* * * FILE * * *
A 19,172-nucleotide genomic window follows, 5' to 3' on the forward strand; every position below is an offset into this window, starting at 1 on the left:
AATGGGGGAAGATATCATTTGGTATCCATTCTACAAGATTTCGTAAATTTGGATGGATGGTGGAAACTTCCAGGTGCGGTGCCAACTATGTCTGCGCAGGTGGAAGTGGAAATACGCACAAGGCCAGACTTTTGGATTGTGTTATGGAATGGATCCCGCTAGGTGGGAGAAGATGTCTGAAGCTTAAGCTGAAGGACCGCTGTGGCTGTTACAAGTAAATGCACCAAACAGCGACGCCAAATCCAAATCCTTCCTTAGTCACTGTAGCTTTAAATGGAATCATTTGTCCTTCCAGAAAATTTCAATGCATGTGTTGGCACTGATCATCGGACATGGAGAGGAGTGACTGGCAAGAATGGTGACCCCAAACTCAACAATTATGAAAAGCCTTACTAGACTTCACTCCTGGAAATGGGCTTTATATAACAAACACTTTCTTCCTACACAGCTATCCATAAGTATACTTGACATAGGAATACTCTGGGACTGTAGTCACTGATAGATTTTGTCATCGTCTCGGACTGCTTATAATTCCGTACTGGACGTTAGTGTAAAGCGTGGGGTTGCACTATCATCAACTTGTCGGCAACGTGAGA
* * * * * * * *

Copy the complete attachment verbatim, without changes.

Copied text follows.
A 19,172-nucleotide genomic window follows, 5' to 3' on the forward strand; every position below is an offset into this window, starting at 1 on the left:
AATGGGGGAAGATATCATTTGGTATCCATTCTACAAGATTTCGTAAATTTGGATGGATGGTGGAAACTTCCAGGTGCGGTGCCAACTATGTCTGCGCAGGTGGAAGTGGAAATACGCACAAGGCCAGACTTTTGGATTGTGTTATGGAATGGATCCCGCTAGGTGGGAGAAGATGTCTGAAGCTTAAGCTGAAGGACCGCTGTGGCTGTTACAAGTAAATGCACCAAACAGCGACGCCAAATCCAAATCCTTCCTTAGTCACTGTAGCTTTAAATGGAATCATTTGTCCTTCCAGAAAATTTCAATGCATGTGTTGGCACTGATCATCGGACATGGAGAGGAGTGACTGGCAAGAATGGTGACCCCAAACTCAACAATTATGAAAAGCCTTACTAGACTTCACTCCTGGAAATGGGCTTTATATAACAAACACTTTCTTCCTACACAGCTATCCATAAGTATACTTGACATAGGAATACTCTGGGACTGTAGTCACTGATAGATTTTGTCATCGTCTCGGACTGCTTATAATTCCGTACTGGACGTTAGTGTAAAGCGTGGGGTTGCACTATCATCAACTTGTCGGCAACGTGAGA